Lake of Many Colours

Kalamalka Lake Colours

Visit Kalamalka Lake in late summer or early fall and you will witness a remarkable display of seemingly-supernatural colour. If you visit the lake often, you might notice that turquoise hues of the water shift throughout the growing season. This phenomenon is the result of sunlight reflected by tiny white crystals in the water called marl. Marl is formed when the dissolved calcium carbonate in the lake crystalizes. After forming, the marl slowly sinks into the deep water and stops reflecting light. The lake colour we perceive at any moment is a consequence of the amount of marl near the lake surface. Water temperature plays a critical role in this process since marl forms faster in warmer water.

Marl lakes are rare. Kalamalka Lake owes its calcium carbonate to limestone deposited by the receding Fraser Glacier over 10,000 years ago. A complex set of chemical interactions are necessary to trigger marl to form from calcium carbonate present in a lake. In Kalamalka Lake, the process is initiated in mid-summer when photosynthesizing phytoplankton raise the pH of the lake. Water quality improves during a marl event, as crystallization binds nutrients previously suspended in the water into marl. The reduction in the over-abundance of lake nutrients results in a decline in algae.

Okanagan Geology

Kalamalka Cliffs

Did you know that a major fault runs down the Okanagan Valley beneath Kalamalka Lake? Each year, seismic activity in the Okanagan Valley Fault Zone results in several small earthquakes on the west side of Okanagan Lake. These events measure less than 4.3 on the Richter scale. During such an earthquake, you might notice the shaking of objects in cupboards and the rattling of doors and windows. 

If you explore the area, you’ll observe different types of rock on either side of Kalamalka Lake. Due to the tectonic plate activity over the last 40 million years, the rock on the east side of the lake has moved upwards 10 to 15 km relative to the rock on the west side. There is also scientific evidence of 50 to 100km of horizontal movement along the fault line.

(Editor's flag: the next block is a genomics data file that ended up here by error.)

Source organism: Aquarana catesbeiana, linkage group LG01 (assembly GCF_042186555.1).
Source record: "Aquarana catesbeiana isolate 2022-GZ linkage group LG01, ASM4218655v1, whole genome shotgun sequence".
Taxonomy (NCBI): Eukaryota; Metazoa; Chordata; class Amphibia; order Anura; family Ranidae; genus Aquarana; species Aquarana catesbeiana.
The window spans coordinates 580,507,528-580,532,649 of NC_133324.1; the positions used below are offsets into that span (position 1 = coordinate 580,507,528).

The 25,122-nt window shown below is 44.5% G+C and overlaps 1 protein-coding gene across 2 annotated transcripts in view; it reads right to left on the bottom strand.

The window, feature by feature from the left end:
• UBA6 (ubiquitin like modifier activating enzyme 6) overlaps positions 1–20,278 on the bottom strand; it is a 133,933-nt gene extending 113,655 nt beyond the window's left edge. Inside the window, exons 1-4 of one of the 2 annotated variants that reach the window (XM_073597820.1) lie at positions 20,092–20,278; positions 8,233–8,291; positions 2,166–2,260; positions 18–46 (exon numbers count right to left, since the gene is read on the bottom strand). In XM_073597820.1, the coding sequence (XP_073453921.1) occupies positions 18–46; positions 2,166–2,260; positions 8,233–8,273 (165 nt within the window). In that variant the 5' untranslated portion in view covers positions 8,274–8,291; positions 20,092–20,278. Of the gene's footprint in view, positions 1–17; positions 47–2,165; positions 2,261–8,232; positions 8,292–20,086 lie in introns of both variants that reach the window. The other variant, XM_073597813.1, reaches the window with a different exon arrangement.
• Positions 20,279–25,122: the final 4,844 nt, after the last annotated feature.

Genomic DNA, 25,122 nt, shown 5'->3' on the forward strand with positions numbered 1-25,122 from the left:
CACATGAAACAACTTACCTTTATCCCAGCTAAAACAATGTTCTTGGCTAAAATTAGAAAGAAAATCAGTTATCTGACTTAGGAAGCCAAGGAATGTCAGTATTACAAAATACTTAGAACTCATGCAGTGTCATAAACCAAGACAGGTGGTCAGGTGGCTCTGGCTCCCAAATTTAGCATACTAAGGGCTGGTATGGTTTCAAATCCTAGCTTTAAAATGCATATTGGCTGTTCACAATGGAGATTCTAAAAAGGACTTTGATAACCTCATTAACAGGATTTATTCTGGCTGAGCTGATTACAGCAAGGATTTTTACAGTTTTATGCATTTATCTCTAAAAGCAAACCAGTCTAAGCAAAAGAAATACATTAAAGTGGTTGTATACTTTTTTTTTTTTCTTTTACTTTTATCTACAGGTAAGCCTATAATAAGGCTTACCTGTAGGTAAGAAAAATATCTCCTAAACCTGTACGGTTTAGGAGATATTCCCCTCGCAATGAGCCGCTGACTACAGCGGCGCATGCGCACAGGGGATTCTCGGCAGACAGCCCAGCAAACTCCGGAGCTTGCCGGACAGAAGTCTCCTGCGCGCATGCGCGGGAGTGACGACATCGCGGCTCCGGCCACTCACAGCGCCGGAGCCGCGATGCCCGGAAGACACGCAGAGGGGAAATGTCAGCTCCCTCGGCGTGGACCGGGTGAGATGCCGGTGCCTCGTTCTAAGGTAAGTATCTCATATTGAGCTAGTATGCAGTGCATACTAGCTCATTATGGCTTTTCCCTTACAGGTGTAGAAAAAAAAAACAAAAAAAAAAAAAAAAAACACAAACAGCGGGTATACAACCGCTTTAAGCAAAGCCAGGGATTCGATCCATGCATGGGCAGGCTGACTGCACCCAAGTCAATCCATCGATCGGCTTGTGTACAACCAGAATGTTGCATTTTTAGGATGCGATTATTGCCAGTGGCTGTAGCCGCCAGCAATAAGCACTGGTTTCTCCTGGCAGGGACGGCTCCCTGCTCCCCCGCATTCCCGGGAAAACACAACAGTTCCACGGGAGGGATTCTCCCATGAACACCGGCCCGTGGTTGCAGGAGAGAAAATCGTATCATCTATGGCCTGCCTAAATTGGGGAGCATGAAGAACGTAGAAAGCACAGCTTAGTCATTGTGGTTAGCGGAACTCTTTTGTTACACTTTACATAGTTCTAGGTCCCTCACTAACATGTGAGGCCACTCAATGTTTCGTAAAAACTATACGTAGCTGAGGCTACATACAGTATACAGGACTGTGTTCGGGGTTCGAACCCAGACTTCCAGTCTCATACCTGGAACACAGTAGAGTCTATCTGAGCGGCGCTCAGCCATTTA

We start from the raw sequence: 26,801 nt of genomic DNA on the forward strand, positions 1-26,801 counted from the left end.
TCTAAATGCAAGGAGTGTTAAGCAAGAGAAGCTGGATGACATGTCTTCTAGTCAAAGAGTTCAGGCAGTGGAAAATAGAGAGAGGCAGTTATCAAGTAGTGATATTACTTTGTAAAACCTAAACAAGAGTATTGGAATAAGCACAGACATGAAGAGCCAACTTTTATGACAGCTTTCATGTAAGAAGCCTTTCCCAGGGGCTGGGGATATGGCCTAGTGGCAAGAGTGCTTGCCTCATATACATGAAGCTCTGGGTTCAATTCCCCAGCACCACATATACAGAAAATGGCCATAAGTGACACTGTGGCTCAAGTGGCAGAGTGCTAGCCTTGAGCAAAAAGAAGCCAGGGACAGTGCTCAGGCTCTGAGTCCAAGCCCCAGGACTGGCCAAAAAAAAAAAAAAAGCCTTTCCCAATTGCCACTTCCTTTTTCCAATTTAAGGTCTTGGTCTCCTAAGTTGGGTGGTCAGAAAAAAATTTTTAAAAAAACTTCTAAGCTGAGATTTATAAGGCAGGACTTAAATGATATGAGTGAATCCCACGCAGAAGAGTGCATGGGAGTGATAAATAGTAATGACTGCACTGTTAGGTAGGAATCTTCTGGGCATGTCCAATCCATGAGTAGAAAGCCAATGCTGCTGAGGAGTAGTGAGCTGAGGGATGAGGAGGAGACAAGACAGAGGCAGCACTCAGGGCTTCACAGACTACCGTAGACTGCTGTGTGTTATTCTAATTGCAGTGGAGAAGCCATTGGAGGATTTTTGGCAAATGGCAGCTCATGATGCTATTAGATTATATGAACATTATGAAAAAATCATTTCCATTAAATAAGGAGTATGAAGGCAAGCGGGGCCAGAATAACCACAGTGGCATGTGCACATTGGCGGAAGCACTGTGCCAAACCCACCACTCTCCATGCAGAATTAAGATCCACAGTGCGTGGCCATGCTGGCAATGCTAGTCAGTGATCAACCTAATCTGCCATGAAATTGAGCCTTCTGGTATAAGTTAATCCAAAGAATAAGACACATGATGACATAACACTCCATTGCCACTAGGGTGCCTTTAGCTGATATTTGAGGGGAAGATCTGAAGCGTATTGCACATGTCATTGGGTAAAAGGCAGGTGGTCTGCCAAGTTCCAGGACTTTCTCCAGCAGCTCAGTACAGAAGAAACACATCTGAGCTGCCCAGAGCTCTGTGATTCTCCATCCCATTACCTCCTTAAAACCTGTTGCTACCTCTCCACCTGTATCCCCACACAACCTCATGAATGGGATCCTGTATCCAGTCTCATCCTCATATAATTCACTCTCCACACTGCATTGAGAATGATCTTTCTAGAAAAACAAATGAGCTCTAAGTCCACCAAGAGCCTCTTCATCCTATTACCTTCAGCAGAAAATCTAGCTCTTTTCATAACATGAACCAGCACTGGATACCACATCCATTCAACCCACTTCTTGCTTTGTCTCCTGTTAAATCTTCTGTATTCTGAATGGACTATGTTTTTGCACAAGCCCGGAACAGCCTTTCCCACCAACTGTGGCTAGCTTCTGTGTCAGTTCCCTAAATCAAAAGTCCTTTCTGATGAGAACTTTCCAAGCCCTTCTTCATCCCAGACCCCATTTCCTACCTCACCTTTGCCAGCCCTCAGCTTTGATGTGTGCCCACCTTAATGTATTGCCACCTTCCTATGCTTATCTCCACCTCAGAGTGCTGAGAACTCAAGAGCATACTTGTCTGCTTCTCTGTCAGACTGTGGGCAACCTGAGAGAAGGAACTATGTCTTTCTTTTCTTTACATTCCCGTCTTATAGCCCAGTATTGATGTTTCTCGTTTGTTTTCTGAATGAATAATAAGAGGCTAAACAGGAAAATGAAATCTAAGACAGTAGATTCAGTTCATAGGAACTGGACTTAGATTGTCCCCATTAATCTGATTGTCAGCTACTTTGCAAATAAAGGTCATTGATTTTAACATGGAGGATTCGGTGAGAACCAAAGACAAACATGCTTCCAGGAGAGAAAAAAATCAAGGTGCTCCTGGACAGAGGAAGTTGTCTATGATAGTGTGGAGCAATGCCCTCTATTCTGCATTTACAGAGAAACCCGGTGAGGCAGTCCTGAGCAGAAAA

The Okanagan is rich with geological history, and the hills surrounding Kalamalka Lake offer us a link to the distant past. Many of the rocks found here are very old. The rock along the Okanagan Rail Trail on the west side of the lake was formed during the Mesozoic era, or the Age of Dinosaurs, 250 to 66 million years ago. Note how brittle this rock is after being subjected to the movements of Okanagan Valley Fault for tens of millions of years. From the vantage point of Kalamalka Lake Interpretive Site, look to the east across the lake and see the lower hills of Kalamalka Lake Provincial Park. Some of these rocks are even older, forming during the Paleozoic era 542 to 251 million years ago, when plants became widespread and supercontinents drifted apart and reassembled.

See Turtles Head Point across the water to the south, a rocky peninsula that is also part of Kalamalka Lake Provincial Park. The rock here is younger, coming into being during the Cenozoic era, or the Age of Mammals, starting 65 million years ago. Now look over Turtles Head Point to the larger hills of Kalamalka Lake Provincial Park. When these rocks were formed the first flowering plants were appearing on Earth. This was also during the Mesozoic era.

The youngest rock in this region is the basalt that caps the eastern hills and forms a ridge from Lake Country to nearly Vernon. This rock was formed when volcanic magma erupted and flowed down the valley 10 to 15 million years ago. Under the basalt are ancient river gravel deposits that contain placer gold that was mined in the early 1900s.

Steep and Deep

Underwater Topography

Ask around and most locals will tell you that Kalamalka Lake is deep but what does that actually mean? 

Kalamalka Lake sits in a deep U-shaped trench where its water depth varies dramatically. All of the lake’s underwater maximum depths can be found in the southern sub-basin. Here the maximium water depth is 146 metres and the sediment layer on the lake bottom is thickest at 272 metres. This sediment sits on glacier-eroded bedrock which dips 26 metres below sea-level in the southern sub-basin.

Kalamalka Lake is a classic a ‘fjord lake’. The bedrock below Kalamalka Lake was carved by the movement of the Fraser Glacier over 10,000 years ago. It has steep bedrock slopes which visitors can see rising out of the water. The lake’s thick flat layer of sediment came from the silt suspended in the glacial water which settled to the lake bottom.